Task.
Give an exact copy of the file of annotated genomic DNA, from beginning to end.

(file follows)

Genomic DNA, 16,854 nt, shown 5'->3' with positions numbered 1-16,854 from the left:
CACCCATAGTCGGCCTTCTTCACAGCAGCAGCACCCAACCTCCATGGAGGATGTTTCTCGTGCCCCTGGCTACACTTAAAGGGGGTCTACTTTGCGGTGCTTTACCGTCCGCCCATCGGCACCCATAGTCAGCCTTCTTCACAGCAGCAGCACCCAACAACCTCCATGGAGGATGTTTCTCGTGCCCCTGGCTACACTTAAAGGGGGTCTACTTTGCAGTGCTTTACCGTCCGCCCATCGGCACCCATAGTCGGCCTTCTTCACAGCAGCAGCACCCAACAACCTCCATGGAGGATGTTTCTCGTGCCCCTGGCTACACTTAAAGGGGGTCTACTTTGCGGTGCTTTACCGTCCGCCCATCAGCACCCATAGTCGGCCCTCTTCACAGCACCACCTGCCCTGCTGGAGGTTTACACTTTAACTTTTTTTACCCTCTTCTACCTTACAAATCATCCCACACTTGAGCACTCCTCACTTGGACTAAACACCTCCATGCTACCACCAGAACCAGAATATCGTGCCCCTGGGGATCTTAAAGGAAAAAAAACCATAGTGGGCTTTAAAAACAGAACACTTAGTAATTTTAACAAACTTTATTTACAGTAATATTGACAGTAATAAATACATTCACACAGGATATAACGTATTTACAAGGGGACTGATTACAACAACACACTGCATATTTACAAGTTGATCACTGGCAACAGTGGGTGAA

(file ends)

Genomic DNA, 16,854 nt, shown 5'->3' with positions numbered 1-16,854 from the left:
CACCCATAGTCGGCCTTCTTCACAGCAGCAGCACCCAACCTCCATGGAGGATGTTTCTCGTGCCCCTGGCTACACTTAAAGGGGGTCTACTTTGCGGTGCTTTACCGTCCGCCCATCGGCACCCATAGTCAGCCTTCTTCACAGCAGCAGCACCCAACAACCTCCATGGAGGATGTTTCTCGTGCCCCTGGCTACACTTAAAGGGGGTCTACTTTGCAGTGCTTTACCGTCCGCCCATCGGCACCCATAGTCGGCCTTCTTCACAGCAGCAGCACCCAACAACCTCCATGGAGGATGTTTCTCGTGCCCCTGGCTACACTTAAAGGGGGTCTACTTTGCGGTGCTTTACCGTCCGCCCATCAGCACCCATAGTCGGCCCTCTTCACAGCACCACCTGCCCTGCTGGAGGTTTACACTTTAACTTTTTTTACCCTCTTCTACCTTACAAATCATCCCACACTTGAGCACTCCTCACTTGGACTAAACACCTCCATGCTACCACCAGAACCAGAATATCGTGCCCCTGGGGATCTTAAAGGAAAAAAAACCATAGTGGGCTTTAAAAACAGAACACTTAGTAATTTTAACAAACTTTATTTACAGTAATATTGACAGTAATAAATACATTCACACAGGATATAACGTATTTACAAGGGGACTGATTACAACAACACACTGCATATTTACAAGTTGATCACTGGCAACAGTGGGTGAA